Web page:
This is my review of our fourth bottle from Blackadder’s “Raw Cask” series which bottles whisky directly from the cask- without any mechanical filtering of the charred cask sediments and wood flakes.
The fourth bottle is a Bunnahabhain single malt.
Bunnahabhain 28 Year Old, 48.1%, Raw Cask Statement No. 27, 1989, Single Oak Hogshead Cask, Sherry Cask Finish
RICH AND ROUND
Note: We assign every bottle we review to one of five Flavour Camps, based on the most dominant flavours found. The Flavour Camps are : (1) Fragrant and Floral, (2) Fruity and Spicy, (3) Malty and Dry, (4) Rich and Round and (5) Smokey and Peaty. To learn more about each Flavour Camp, please click here.
This is a 28 year old Bunnahabhain that had been matured in an oak hogshead cask, before a period of finishing in a sherry cask. Is this still considered a “single cask whisky” since two casks have been used? Arguably so since the whisky derived from one hogshead.
Despite coming from the Islay region, Bunnahabhain is known for its lighter, least peaty whiskies. This is due to the fact that peaty water is not available to Bunnahabhain Distillery, and that there are fewer peatlands available to harvest.
This results in one of the most easy-to-drink Islay single malts with its sweet, very lightly-peated profile and smooth texture.
In the glass, a chestnut brown colour.
On the nose, sweet, multi-dimensional and well-rounded. This opens with subtle sticky date pudding notes, then moves closer towards Hong Kong brown sugar steamed cake (ma lai ko) slathered with butter.
This is accompanied by lashings of some dark honey, cinnamon bun and milky caramel notes.
After airing this for a bit, a slight nuttiness from the European sherry oak begins to reveal itself with some roasted hazelnut and walnut aromas.
The aroma texture is clean, smooth and well-rounded with no prickliness, medicinal notes or astringency whatsoever. There are no notes of peat at all unlike its Islay siblings from other distilleries.
On the palate, smooth, moderate and harmonious. Immediately after a first sip, you really notice the refreshing velvety texture before anything else. This is followed by a growing delicate floral sweetness which is accompanied by very slight earthiness and tannins; it’s really comparable to drinking an English tea bundled with dried flower petals. A minor component of fresh red fruits such as raspberries and rainier cherries.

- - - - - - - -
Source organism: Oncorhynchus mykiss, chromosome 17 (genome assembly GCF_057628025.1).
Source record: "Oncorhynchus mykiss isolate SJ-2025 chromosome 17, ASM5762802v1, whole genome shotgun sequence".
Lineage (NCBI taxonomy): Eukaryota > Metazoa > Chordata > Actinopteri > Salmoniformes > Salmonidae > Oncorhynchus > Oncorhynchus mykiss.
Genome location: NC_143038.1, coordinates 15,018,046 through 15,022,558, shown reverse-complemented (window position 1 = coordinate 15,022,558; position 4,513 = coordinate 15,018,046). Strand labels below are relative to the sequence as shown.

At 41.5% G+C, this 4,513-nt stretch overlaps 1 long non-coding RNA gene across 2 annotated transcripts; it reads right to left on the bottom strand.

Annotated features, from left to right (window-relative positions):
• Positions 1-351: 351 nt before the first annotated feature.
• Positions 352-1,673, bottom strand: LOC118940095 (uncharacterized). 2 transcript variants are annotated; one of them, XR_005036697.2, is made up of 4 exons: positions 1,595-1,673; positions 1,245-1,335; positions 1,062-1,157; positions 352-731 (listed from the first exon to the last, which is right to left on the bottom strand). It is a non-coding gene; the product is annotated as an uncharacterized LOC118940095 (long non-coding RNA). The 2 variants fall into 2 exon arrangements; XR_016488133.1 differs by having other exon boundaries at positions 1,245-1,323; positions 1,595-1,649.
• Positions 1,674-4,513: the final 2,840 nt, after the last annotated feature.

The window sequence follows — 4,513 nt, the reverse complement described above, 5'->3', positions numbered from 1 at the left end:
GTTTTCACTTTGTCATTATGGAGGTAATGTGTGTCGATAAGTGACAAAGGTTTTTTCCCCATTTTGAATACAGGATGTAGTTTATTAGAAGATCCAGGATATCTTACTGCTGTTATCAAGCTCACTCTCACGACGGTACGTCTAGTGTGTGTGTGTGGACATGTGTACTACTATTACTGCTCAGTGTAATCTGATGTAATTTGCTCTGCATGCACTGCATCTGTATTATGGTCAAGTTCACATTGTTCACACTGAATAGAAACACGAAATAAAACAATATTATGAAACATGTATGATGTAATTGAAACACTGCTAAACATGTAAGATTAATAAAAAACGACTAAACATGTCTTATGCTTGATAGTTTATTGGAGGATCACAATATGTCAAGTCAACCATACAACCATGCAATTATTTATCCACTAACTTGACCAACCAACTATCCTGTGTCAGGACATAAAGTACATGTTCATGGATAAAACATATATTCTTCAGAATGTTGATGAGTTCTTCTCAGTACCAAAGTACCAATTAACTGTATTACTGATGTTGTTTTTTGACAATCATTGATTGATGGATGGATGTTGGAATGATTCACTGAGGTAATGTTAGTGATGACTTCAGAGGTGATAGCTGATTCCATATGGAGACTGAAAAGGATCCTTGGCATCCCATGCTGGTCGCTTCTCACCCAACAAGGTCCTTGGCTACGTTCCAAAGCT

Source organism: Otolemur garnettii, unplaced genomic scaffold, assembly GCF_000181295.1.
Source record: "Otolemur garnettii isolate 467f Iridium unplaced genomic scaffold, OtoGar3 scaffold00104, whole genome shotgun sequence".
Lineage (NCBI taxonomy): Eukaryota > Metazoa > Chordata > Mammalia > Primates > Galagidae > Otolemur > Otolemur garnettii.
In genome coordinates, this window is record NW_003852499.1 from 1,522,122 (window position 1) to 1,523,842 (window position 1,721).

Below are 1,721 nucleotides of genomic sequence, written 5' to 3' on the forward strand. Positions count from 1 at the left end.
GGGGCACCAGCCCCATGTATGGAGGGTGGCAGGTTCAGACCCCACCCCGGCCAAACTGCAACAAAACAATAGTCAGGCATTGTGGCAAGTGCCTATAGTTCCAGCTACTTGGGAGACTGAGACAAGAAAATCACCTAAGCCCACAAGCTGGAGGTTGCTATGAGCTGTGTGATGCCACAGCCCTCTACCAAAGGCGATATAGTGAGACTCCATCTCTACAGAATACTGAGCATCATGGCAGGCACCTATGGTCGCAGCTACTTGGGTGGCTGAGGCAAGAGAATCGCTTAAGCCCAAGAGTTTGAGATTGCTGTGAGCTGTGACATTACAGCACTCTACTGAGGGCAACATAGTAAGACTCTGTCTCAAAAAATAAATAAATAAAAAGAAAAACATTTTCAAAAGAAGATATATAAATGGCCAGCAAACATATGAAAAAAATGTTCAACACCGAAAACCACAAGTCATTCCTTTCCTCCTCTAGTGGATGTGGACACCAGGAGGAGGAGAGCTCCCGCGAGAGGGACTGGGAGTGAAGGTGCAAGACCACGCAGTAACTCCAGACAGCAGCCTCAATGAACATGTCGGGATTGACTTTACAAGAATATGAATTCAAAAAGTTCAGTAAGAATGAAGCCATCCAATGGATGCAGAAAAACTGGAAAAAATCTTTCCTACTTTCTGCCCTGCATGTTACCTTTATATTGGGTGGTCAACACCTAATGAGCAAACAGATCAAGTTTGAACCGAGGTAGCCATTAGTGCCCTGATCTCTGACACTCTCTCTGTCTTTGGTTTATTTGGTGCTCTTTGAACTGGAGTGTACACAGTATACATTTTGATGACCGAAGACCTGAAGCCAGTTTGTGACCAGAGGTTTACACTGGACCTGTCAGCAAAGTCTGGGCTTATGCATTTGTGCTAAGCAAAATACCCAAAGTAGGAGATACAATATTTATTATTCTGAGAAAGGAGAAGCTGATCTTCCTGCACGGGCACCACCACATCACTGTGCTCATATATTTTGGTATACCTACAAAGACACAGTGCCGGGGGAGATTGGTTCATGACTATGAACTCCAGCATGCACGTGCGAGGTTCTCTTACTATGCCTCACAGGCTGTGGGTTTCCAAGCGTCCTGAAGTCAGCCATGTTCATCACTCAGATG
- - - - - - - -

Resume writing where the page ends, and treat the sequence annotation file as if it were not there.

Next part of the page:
Towards the back of the palate, the sweetness takes on a slightly orange liqueur character so that when accompanied with the earthiness, it feels like the chocolatey-orangey aftertaste of eating Grand Marnier orange liqueur truffles.
(Image Source: Bomboy’s Candy)
Remarkably well-balanced sweetness and earthiness that leaves the palate feeling refreshed.
The finish is medium length with fading rainier cherry sweetness and some orange truffle aftertaste. A little bit of heat is revealed with some candied ginger, and sprinkling of star anise and cardamon.
Very intriguing flavours and very stimulating complexity. Many Scotches from the Islay region tend to be heavy, blunt and powerful.
This Bruichladdich falls on the other end of the spectrum. This is refreshing, delicate and moderate and once again very much like drinking a cuppa at a tea house. You would love this if you are a tea drinker.
I can't get the Grand Marnier chocolate orange liqueur truffles out of my mind.
Pair this with a rich sticky date pudding when you are having high tea, and you get an excellent companion whisky that accentuates the caramelised sugar in the pudding but is refreshing enough to balance out the cloying sweetness.
If this sounds like something you’d like, check out the Blackadder shelf at INTERCO’s online store. Alternatively, if you are based in Singapore and itching to dine out, head down to Frenchie Restaurant and Wine Bar at 81 Tras St (INTERCO’s partner) and order a dram from the bartender.